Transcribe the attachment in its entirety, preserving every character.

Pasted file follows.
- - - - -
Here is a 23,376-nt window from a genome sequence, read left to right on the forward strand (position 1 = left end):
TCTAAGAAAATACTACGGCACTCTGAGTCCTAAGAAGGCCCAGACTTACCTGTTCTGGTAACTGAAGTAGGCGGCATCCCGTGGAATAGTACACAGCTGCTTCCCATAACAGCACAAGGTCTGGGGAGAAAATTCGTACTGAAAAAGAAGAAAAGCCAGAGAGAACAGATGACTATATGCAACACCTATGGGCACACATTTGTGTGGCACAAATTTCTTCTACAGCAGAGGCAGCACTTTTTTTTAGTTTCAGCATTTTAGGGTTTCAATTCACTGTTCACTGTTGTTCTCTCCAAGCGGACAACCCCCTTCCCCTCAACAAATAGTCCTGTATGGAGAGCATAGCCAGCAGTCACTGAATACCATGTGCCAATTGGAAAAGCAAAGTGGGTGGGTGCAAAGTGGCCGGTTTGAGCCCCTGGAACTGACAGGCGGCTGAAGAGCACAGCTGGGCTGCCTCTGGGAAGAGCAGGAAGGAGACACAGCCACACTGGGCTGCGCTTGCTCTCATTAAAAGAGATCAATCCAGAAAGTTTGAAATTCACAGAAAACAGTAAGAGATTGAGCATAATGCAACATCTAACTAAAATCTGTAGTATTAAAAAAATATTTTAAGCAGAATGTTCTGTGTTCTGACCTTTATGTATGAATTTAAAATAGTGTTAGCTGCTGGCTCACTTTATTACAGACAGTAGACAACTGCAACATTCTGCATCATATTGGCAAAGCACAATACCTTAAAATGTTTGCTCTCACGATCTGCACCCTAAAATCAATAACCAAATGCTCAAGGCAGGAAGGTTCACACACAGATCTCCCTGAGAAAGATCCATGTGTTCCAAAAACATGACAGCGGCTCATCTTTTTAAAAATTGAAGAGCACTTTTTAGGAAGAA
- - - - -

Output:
Here is a 23,376-nt window from a genome sequence, read left to right on the forward strand (position 1 = left end):
TCTAAGAAAATACTACGGCACTCTGAGTCCTAAGAAGGCCCAGACTTACCTGTTCTGGTAACTGAAGTAGGCGGCATCCCGTGGAATAGTACACAGCTGCTTCCCATAACAGCACAAGGTCTGGGGAGAAAATTCGTACTGAAAAAGAAGAAAAGCCAGAGAGAACAGATGACTATATGCAACACCTATGGGCACACATTTGTGTGGCACAAATTTCTTCTACAGCAGAGGCAGCACTTTTTTTTAGTTTCAGCATTTTAGGGTTTCAATTCACTGTTCACTGTTGTTCTCTCCAAGCGGACAACCCCCTTCCCCTCAACAAATAGTCCTGTATGGAGAGCATAGCCAGCAGTCACTGAATACCATGTGCCAATTGGAAAAGCAAAGTGGGTGGGTGCAAAGTGGCCGGTTTGAGCCCCTGGAACTGACAGGCGGCTGAAGAGCACAGCTGGGCTGCCTCTGGGAAGAGCAGGAAGGAGACACAGCCACACTGGGCTGCGCTTGCTCTCATTAAAAGAGATCAATCCAGAAAGTTTGAAATTCACAGAAAACAGTAAGAGATTGAGCATAATGCAACATCTAACTAAAATCTGTAGTATTAAAAAAATATTTTAAGCAGAATGTTCTGTGTTCTGACCTTTATGTATGAATTTAAAATAGTGTTAGCTGCTGGCTCACTTTATTACAGACAGTAGACAACTGCAACATTCTGCATCATATTGGCAAAGCACAATACCTTAAAATGTTTGCTCTCACGATCTGCACCCTAAAATCAATAACCAAATGCTCAAGGCAGGAAGGTTCACACACAGATCTCCCTGAGAAAGATCCATGTGTTCCAAAAACATGACAGCGGCTCATCTTTTTAAAAATTGAAGAGCACTTTTTAGGAAGAA